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Letter from General Washington to the President of Congress

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GENERAL WASHINGTON TO THE PRESIDENT OF CONGRESS.

[Read August 12, 1776. Referred to the Board of War.]

New York, August 8, 1776.

SIR: By yesterday morning' s post, I was honoured with your favour of the 2d instant, with sundry resolutions of Congress, to which I shall pay strict attention. As the proposition for employing the Stockbridge Indians has been approved, I have written to Mr˙ Edwards, one of the Commissioners, and who lives among them, requesting him to engage them, or such as are willing to enter the service. I have directed him to indulge them with liberty to join this or the Northern Army, or both, as their inclination may lead.

I wish the salutary consequences may result from the regulation respecting seamen taken, that Congress have in view. From the nature of this kind of people, and the privileges granted on their entering into our service, I should suppose many of them will do it. We want them much.

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I yesterday transmitted the intelligence I received from the deserters from the Solebay man-of-war. The enclosed copy of a letter by last night' s post, from the Honourable Mr˙ Bowdoin, with the information of a Captain Kennedy, lately taken, corroborate their accounts respecting the Hessian troops. Indeed, his report makes the fleet and armament to be employed against us greater than what we have heard they would be; however, there remains no doubt of their being large and formidable, and such as will require our most vigorous exertions to oppose them. Persuaded of this, and knowing how much inferior our numbers are and will be to theirs when the whole of their troops arrive, and of the important consequences that may and will flow from the appeal that will soon be made, I have written to Connecticut and New Jersey for all the succour they can afford, and also to the Convention of this State. What I may receive and in what time, the event must determine. But I would fain hope the situation, the exigency of our affairs, will call forth the most strenuous efforts and early assistance of those who are friends to the cause. I confess there is but too much occasion for their exertions. I confidently trust they will not be withheld.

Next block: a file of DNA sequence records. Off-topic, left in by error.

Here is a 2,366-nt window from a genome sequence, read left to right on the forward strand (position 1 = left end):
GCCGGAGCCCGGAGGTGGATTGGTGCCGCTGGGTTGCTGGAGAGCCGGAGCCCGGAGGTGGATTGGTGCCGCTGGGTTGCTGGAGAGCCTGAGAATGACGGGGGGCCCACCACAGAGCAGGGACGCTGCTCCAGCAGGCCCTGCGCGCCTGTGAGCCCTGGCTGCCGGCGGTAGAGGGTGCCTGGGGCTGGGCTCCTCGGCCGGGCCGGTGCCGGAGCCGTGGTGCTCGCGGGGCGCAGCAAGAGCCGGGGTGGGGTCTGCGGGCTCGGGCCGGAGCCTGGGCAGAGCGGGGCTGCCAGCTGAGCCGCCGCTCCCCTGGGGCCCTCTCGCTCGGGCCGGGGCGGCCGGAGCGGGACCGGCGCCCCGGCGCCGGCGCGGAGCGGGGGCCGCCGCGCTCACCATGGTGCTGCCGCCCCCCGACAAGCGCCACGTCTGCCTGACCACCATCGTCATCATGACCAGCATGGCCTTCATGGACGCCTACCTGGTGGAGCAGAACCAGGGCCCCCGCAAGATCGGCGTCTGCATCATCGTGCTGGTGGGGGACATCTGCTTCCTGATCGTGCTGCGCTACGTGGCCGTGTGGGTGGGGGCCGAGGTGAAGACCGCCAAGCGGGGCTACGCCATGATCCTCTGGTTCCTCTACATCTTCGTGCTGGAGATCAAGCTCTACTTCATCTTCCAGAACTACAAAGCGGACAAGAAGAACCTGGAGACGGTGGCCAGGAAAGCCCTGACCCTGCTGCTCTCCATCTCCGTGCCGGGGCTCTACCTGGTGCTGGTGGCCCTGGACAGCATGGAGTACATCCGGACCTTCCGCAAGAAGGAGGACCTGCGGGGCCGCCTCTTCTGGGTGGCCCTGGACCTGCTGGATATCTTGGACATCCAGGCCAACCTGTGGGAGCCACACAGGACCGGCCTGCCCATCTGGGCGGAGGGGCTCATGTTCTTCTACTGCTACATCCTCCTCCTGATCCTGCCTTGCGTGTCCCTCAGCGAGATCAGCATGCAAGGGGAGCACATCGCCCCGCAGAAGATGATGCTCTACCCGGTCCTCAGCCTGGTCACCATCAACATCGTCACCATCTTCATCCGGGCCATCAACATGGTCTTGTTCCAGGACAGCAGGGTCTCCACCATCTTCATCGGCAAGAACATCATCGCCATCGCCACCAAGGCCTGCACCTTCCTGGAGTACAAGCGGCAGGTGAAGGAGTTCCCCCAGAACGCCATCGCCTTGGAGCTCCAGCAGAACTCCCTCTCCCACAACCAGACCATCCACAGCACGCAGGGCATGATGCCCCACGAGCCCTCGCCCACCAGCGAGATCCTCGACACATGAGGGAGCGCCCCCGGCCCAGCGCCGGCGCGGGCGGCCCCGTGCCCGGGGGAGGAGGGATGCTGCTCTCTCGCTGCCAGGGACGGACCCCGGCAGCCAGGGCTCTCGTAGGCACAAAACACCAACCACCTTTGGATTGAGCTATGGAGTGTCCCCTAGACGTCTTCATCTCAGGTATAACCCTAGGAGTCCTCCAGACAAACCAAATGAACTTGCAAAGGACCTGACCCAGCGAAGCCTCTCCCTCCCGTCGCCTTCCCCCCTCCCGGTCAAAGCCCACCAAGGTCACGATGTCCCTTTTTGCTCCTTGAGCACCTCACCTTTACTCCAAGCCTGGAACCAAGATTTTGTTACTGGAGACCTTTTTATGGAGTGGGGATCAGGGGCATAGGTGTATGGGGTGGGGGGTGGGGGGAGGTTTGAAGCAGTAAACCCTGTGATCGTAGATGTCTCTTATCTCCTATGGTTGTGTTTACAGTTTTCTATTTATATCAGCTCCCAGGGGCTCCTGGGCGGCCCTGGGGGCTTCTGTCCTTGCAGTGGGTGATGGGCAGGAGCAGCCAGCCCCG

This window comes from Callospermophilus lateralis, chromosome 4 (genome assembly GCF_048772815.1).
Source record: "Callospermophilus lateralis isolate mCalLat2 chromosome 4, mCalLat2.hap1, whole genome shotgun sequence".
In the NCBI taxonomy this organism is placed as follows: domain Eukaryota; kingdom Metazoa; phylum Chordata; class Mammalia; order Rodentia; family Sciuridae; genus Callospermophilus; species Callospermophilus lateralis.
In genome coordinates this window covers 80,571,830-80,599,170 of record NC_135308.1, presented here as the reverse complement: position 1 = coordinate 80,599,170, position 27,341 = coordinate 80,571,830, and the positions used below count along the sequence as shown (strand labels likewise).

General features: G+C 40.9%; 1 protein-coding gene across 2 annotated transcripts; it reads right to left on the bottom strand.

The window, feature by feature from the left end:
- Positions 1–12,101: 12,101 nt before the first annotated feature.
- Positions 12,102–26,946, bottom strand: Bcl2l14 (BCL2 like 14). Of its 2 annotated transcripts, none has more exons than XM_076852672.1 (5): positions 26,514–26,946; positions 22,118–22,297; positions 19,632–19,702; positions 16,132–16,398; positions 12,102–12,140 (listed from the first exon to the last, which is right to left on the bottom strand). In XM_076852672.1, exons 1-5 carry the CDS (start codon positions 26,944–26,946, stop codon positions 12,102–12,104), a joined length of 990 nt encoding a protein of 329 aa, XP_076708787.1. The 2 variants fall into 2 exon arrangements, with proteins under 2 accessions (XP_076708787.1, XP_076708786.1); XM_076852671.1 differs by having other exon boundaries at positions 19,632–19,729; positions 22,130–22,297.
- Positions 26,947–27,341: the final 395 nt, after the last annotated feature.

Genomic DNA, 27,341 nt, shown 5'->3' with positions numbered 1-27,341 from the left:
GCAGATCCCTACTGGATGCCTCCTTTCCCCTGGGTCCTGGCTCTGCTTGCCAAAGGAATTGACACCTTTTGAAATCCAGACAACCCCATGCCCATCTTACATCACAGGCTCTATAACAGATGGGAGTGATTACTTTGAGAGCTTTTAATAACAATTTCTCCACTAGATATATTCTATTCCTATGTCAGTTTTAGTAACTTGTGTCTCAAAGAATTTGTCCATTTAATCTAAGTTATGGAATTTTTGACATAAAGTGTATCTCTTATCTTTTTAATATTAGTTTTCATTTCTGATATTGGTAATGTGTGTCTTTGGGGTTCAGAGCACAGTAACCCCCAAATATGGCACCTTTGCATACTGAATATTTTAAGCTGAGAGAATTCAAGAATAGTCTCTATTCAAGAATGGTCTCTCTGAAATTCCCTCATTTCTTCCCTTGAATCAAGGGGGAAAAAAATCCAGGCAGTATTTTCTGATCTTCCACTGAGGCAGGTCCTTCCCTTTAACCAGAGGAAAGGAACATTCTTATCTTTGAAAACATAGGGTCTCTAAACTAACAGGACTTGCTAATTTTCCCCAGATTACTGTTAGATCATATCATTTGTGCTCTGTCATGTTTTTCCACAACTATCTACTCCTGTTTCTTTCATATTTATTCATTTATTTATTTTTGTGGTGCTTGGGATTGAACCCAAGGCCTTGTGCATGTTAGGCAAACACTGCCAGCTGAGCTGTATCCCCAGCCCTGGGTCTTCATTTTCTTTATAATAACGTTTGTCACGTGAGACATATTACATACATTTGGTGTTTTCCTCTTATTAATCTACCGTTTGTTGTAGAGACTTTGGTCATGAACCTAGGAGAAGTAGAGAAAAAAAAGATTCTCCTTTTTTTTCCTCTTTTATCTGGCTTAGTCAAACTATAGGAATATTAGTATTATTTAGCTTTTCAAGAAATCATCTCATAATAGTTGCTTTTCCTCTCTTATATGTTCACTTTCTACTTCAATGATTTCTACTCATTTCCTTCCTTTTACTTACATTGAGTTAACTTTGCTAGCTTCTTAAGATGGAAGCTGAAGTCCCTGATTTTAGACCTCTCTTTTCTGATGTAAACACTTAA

I have enclosed a copy of a letter from Mr˙ Bowdoin, respecting the Eastern Indians. Congress will thereby perceive that they profess themselves to be well attached to our interest, and the summary of the measures taken to engage them in our service. I have the treaty at large between the honourable Council of the Massachusetts, on behalf of the United States, with the Delegates of the St˙ John' s and the Mickmack Tribes. The probability of a copy' s being sent already, and its great length, prevent one coming herewith. If Congress have not had it forwarded to them, I will send a copy by the first opportunity after notice that it has not been received.

August 9th. — By a report received from General Greene last night, at sunset and a little after about a hundred boats were seen bringing troops from Staten Island to the ships; three of which had fallen down towards the Narrows, having taken in soldiers from thirty of the boats. He adds, that by the best observations of several of the officers, there appeared to be a general embarkation.

I have written to General Mercer for two thousand men from the Flying Camp. Colonel Smallwood' s battalion, as part of them, I expect this forenoon; but where the rest are to come from, I know not, as, by the General' s last return, not more than three or four hundred of the new levies had got in.